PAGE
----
Great Barrier Reef
Great Barrier Reef

The Great Barrier Reef is popularly known to be planet Earth’s largest coral reef system.

Comprising of more than 2,900 reefs, with 900 islands covering a total area of approximately 344,400 square kilometres, the Great Barrier Reef is a natural beauty which is treasured not only in Australia – but also throughout the rest of the world.

Located in the Coral Sea off the coast of Queensland in north-eastern Australia, the Great Barrier Reef can even be seen from outer space, making it the largest single structure created by living organisms.

The structure of the Great Barrier Reef itself has been made by billions upon billions of miniature organisms, known as coral polyps.

Additionally, the reef supports a staggering array of diverse life, and in 1981 it was selected as a World Heritage Site.

American media company CNN, labelled the Great Barrier Reef as one of the seven natural wonders of the world, while the Queensland National Trust gave it the title of official icon for the state of Queensland.

The majority of the Great Barrier Reef is protected by the Great Barrier Reef Marine Park.

They assist in preserving and protecting the reef from the ongoing impact of human use – which includes fishing and some forms of tourism.

Additional environmental pressures on the reef to its ecosystem include climate change, run-off, coral bleaching, as well as outbreaks in population of the dreaded crown of thorns starfish.

For many thousands of years, the Great Barrier Reef has been known of and used by the

Australian Aboriginal and Torres Strait Islanders.

It is an important part of their culture, belief systems and spirituality. As can be expected, the reef is also a must-see location for tourists, especially in the Whitsunday Islands and Cairns region.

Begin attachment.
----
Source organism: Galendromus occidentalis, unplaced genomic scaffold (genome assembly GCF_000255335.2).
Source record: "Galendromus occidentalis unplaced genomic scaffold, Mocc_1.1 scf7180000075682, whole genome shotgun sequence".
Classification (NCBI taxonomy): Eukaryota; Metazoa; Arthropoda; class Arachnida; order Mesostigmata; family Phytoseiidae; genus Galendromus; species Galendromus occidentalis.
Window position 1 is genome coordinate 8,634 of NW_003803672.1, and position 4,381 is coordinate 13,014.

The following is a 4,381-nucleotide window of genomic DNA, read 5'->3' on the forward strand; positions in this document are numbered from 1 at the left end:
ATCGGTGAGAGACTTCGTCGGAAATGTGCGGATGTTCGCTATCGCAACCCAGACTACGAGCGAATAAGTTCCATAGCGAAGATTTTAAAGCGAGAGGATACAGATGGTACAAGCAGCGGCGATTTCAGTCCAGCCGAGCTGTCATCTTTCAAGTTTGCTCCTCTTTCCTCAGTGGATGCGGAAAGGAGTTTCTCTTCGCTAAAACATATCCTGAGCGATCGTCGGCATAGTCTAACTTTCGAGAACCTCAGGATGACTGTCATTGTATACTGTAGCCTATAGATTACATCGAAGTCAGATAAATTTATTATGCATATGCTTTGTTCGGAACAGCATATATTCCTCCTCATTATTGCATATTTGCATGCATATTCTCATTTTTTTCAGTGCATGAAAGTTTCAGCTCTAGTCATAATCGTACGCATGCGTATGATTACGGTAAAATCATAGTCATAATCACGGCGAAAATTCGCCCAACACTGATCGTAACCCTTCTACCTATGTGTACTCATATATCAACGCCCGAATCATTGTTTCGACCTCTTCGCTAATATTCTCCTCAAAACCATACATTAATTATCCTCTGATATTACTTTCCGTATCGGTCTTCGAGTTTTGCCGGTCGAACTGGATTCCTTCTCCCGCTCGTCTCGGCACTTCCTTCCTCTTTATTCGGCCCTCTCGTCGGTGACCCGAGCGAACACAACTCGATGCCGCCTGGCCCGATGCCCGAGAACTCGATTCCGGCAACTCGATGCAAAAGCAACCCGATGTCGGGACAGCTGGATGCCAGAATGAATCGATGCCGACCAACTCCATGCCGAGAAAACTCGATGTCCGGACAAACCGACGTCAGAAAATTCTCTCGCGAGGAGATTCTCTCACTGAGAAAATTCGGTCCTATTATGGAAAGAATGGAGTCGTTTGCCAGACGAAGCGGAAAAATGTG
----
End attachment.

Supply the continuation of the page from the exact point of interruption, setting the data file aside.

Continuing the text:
While generating in excess of 1 billion dollars each year, tourism is an extremely viable economic activity for this entire area, which extends beyond the Great Barrier Reef.

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Supporting a great diversity of life which includes many endangered species, there are 30 species of whales, dolphins, and porpoises which have been recorded in the Great Barrier Reef.

Some of these also include the dwarf minke whale, the Indo-Pacific humpback dolphin, as well as the humpback whale. Large populations of dugongs also live there.

There are more than 1,500 species of fish that live on the Great Barrier Reef, some of which include the clown-fish, red bass, red-throat emperor, and several other species of coral trout and snapper.

While 49 of these species mass spawn – 84 other species spawn elsewhere in their range.

There’s also 17 species of sea snake which live on the Great Barrier Reef in warm waters up to 50 metres deep, though they are much more common in the southern area of the reef, than in its northern section.

At certain parts of the year, 6 different species of sea turtles come to the reef to breed.

These species include: the green sea turtle, leather-back sea turtle, hawksbill turtle, loggerhead sea turtle, flat-back turtle, and the olive ridley turtle.

The green sea turtles on the Great Barrier Reef have two genetically distinct populations, one which is located in the northern part of the reef, and the other in the southern part.

Fortunately, there’s also 15 species of sea-grass in beds which attract both dugongs and turtles, as well as providing habitat for the fish.

Nevertheless, the Great Barrier Reef is also home to some of the predators of the ocean world.

Saltwater crocodiles can be found living amongst the mangrove and salt marshes towards the coast near the reef.

Nesting has never been reported in the area, and the salt water crocodile population in the Great Barrier Reef tends to be wide ranged – but very low density.

Around 125 species of shark, stingray and chimaera also live on the reef, while close to 5,000 species of mollusc have been noted to exist in the area – including the giant clam.

In the air, there are known to be at least 215 species of birds which visit the Great Barrier Reef, and nest on some of the islands.

Of these, included is the white bellied sea eagle, one of the 1.7 million birds which come to the area to use the sites as breeding groups.

The islands encompassing the Great Barrier Reef even support 2,195 types of known species of plants, and three of these are endemic.

The southern islands, especially the Whitsunday region, are the most diverse and supports 1,141 species of plants which are all propagated by birds.

Climate change is considered by the Great Barrier Reef Marine Park Authority to be the biggest threat to the reef.

This is said to cause warming of the ocean which can significantly increase coral bleaching in many areas.

There were also many instances of coral bleaching which occurred due to the rising of the ocean’s temperatures in the summers of 1998, 2002 and 2006.

Eventually, coral bleaching is expected to become a yearly occurrence due to climate change.